Biological Oddity: A Lab Made Lizard Reproduces By Cloning Itself
By on May 7th, 2011

It’s a story that can make any respectable biologist go pale. A team of researchers based in Kansas have come up with a cross that can give birth by laying eggs that don’t need to be fertilized by a male, essentially a process of cloning.

‘Species’, ‘Speciation’ and an Exception

In biological sciences, a species’ is defined as a group of similar individuals that can interbreed and produce fertile offsprings. Speciation’, or the creation of new species from existing ones, involves gathering of sufficient genetic variation, so that interbreeding between two different species’ cannot produce an offspring, or at least, not a fertile one. (Take the example of a lion and a hedgehog. After suppressing the initial laughter peals, think about the fact that they cannot interbreed because they are genetically too different. A lion and a tiger are much closer cousins. They can, in fact, breed, but the offspring they produce a tigon (tiger and lioness) or a liger (lion and tigress) is incapable of breeding itself, i.e. it is infertile. Thus, there is a barrier to genetic exchange.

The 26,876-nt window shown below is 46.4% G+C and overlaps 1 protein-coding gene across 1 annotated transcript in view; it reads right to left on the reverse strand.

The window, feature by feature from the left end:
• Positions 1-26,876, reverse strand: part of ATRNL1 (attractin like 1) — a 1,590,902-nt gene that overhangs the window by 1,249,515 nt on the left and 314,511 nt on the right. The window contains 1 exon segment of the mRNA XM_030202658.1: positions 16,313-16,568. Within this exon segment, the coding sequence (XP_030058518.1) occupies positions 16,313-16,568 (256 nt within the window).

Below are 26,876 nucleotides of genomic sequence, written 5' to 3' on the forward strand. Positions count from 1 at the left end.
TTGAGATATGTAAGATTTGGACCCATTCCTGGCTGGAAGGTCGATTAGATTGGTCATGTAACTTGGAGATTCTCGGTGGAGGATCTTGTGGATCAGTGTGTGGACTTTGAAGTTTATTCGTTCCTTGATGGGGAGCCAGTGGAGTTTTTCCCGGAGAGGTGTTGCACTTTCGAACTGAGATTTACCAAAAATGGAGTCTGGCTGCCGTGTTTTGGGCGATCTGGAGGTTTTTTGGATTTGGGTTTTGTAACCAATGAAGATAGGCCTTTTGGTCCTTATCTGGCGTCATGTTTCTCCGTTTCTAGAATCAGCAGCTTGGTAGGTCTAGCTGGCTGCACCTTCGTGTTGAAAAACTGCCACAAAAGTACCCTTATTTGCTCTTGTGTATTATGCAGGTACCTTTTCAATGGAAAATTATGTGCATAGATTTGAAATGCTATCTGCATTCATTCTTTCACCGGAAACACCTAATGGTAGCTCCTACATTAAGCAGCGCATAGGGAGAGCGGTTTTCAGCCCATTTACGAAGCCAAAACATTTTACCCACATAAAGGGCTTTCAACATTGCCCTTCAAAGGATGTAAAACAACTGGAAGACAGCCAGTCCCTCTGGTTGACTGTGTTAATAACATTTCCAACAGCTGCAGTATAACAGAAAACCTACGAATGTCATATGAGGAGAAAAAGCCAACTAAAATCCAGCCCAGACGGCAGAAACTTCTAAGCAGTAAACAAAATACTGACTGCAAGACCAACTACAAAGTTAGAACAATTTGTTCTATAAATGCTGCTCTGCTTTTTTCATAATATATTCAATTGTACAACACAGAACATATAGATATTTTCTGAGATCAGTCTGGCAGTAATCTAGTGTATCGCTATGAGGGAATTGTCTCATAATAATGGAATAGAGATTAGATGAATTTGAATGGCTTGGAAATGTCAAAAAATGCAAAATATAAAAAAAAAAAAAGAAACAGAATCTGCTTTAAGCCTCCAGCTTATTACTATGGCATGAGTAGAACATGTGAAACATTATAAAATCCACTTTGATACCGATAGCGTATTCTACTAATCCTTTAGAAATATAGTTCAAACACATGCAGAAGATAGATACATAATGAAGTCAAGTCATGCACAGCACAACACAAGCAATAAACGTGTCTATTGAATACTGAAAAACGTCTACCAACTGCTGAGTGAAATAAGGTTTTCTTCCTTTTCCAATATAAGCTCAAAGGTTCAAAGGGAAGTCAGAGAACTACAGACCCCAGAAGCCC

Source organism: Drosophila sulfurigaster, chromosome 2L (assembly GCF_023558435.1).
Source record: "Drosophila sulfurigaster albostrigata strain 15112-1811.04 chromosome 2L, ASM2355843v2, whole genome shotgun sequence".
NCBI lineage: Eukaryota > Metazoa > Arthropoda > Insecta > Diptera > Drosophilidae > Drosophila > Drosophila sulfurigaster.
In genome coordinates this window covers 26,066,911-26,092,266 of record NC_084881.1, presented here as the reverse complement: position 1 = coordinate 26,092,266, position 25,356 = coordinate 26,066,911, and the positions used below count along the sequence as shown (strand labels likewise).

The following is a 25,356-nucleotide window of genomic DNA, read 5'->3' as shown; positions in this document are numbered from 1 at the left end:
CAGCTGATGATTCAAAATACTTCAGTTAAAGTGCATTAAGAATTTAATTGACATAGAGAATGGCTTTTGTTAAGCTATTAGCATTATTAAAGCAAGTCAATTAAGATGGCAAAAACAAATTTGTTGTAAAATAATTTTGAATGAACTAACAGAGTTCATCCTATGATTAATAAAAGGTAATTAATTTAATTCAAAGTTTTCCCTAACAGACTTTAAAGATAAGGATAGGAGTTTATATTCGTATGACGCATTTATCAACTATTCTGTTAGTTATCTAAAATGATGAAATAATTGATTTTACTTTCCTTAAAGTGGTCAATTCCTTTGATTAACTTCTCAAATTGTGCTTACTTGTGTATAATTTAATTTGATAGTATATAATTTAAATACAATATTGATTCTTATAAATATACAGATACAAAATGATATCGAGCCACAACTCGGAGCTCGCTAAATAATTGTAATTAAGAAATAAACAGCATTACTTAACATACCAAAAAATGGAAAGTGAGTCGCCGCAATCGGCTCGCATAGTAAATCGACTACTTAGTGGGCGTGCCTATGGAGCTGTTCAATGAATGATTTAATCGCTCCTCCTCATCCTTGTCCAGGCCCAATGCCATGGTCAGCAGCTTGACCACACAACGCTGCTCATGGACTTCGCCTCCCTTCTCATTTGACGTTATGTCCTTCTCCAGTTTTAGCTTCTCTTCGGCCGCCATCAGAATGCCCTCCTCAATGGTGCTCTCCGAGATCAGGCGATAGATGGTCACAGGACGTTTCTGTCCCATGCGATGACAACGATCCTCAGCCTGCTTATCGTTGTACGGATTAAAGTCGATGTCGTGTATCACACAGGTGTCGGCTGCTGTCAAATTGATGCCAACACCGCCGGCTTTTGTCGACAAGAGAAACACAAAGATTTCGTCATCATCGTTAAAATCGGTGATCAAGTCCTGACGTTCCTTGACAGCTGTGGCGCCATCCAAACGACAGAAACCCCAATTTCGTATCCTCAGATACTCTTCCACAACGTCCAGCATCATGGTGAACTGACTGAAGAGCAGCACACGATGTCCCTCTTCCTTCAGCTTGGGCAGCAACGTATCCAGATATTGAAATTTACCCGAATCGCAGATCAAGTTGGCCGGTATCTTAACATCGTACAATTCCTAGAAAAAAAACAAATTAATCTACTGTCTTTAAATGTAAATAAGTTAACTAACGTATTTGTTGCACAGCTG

There is an exception to this rule. Whiptail lizards, native to New Mexico, have evolved by interspecific breeding. They are an all-female species. They reproduce by something called parthogenesis‘, literally meaning virgin birth’. This occurs very rarely in the world of vertebrates, but is more common amongst invertebrates.

Aspidoscelis exsanguis

A. exanguis, a species of the whiptail lizard, used for the experiment

And we have cloning…

The research team has demonstrated the artificial fertilization of an egg from a parthogenetic female Aspidoscelis exsanguis (picture above) with a sperm from a male of the species, Aspidoscelis inornata. (For science buffs, the female egg was triploid containing chromosomes in triplets, rather than in singlets – and the sperm was haploid, i.e. containing singlet chromosomes. The resulting zygote was tetraploid.) The resulting offsprings also had parthogenetic (self-birthing) capabilities. They can not only lay eggs, which need not be fertilized, but, crucially, also retain the genetic identity of the hybridization. They can, thus, clone.

The lizard offsprings are reportedly healthy and are in their third generation.

Author: Debjyoti Bardhan Google Profile for Debjyoti Bardhan
Is a science geek, currently pursuing some sort of a degree (called a PhD) in Physics at TIFR, Mumbai. An enthusiastic but useless amateur photographer, his most favourite activity is simply lazing around. He is interested in all things interesting and scientific.

Debjyoti Bardhan has written and can be contacted at debjyoti@techie-buzz.com.
 
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